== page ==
10. Diana - I've never thought of using the attic as storage but that's an interesting idea. We've come up with many ways to deal with apples. Many of the apples are infested with bugs and disease and are thrown away or composted. It's a real shame but the orchard was let go for a long time and the trees are in bad shape. I pick through a lot, cutting around bad bits and use them in pies and cider. We freeze a lot too as many of the apples are soft and not good for storing. The best apples are dried as chips or given away to co-workers and neighbours.

    Frances - I thought I would have to wait until spring to see those Anemones so it was a pleasant surprise to find them blooming now. They're a lovely plant and are supposed to spread so should make a good ground cover under the white birch.

    Carolyn - I do make a hot mulled cider on my stovetop but it's a tedious and long process. Tasty but tedious. I long for a proper cider press but the cost is out of reach at present. It would be the perfect solution to all that windfall though.

    Aagaard Farms - I've roasted squash with maple syrup but never with apples. That's an interesting combination. I will take a look at the recipes. As you can imagine I could put apple in every meal and we'd
    still have apples leftover.

  11. Lannie - this fall really has made up for that late spring. I'm actually able to catch up to chores now that I just couldn't seem to get to in spring and the weather is so pleasant to work in. Not too hot, not too cold. Of course, we keep one eye on the weather channel at all times. It can change very quickly.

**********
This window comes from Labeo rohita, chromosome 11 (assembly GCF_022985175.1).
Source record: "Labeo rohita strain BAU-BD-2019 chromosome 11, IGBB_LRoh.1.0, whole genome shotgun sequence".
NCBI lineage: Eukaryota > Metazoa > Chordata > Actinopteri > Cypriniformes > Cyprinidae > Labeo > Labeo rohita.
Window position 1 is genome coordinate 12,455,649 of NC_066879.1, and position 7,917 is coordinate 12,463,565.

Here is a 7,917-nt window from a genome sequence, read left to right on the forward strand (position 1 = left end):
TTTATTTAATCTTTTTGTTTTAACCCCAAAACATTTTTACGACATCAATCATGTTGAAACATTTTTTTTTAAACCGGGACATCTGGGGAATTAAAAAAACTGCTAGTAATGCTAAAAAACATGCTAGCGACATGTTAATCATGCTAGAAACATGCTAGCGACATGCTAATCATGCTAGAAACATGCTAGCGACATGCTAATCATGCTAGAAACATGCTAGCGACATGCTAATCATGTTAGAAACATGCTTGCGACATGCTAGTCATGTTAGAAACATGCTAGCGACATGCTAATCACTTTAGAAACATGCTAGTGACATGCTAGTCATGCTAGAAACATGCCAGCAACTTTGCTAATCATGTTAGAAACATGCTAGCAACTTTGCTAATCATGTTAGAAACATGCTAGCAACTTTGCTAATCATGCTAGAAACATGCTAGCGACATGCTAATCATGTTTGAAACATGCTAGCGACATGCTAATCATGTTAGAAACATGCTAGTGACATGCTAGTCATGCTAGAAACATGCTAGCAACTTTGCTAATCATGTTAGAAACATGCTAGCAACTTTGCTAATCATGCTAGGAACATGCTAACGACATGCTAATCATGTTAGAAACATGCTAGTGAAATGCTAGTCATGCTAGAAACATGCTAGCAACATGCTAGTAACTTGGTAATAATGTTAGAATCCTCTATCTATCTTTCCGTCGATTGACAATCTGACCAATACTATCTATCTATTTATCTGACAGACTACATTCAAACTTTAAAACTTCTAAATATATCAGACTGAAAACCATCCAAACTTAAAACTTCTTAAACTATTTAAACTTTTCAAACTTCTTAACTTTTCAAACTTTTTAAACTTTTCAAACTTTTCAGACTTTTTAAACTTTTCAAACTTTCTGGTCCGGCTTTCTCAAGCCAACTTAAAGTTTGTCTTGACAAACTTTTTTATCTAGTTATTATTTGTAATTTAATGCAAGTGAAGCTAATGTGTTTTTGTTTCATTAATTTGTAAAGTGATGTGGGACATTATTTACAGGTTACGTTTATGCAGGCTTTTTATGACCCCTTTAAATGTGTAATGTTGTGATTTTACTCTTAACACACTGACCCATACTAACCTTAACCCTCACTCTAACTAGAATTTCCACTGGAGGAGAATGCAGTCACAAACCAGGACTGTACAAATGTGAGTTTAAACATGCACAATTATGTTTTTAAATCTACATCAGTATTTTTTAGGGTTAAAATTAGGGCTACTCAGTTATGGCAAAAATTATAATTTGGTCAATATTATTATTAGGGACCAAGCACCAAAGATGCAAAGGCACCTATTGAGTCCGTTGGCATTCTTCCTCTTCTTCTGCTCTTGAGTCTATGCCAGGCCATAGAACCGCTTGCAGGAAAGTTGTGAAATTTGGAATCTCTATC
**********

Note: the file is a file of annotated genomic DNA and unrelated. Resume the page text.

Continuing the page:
Brenda - I think about the cold frame off and on but at this point hubby is busy on his own projects and I have yet to figure out just how I would like it done. With winter approaching it will be a good time to
    figure out projects like this for next year. The 'arbor' is actually an overhang built on the back of the shed to keep firewood dry! Since it was built though we've relocated the wood to another area. Perhaps it will find a new vocation as a planter?

    Donna - It's one of the downsides of fall. Perfect garden weather but I'm busy in the kitchen cooking and chopping, freezing....

  12. Janet - LOL, it's amazing how many pots I accumulate in a season and how long it takes to clean, sort and stack them. But I do appreciate it in spring when I need pots for my emerging seedlings and they are sitting ready for me.

    Sage Butterfly -glad you liked that photo too. One of my favourites. The colours of all the apples reminded me of autumn leaves spread out.

  13. I just finished eating the most succulent juicy Northern Spy - I do so love this time of year! Having such lovely weather now makes up (somewhat) for the long cold wet spring. I've noticed some flowers blooming again like the snapdragons I have in front of my house and the dandelions are popping up all over. In some ways it seems like spring is coming except for all the leaves on the ground:)

  14. How nice that you've had an extended fall season! I've never seen so many apples and can just imagine the joy of them all. How fun!!

  15. Oh my goodness, it looks like the clouds parted and rained apples throughout your orchard! I can only hope as our orchard matures we're so blessed, although that's a lot of fallen fruit to pick up! Do you make cider or juice with any of them? Like for you, our October, except for a sloppy start, has been absolutely gorgeous, and a number of our flowers are blooming again, providing pollen for the few bees foraging about.

  16. Jane, it sounds like your weather in Ontario is just the same as ours. It's odd isn't it? lovely but odd.

    Cat - I don't think I had ever seen so many apples before either. Having an orchard has certainly changed my perspective on eating fruit.

    Clare - that's a great description. I felt somewhat overwhelmed when I stepped inside the trees and saw how much had fallen. The real kicker is how much is still in the trees. I make cider on the stovetop but I'm dreaming of a cider mill. None of these apples would go to waste then.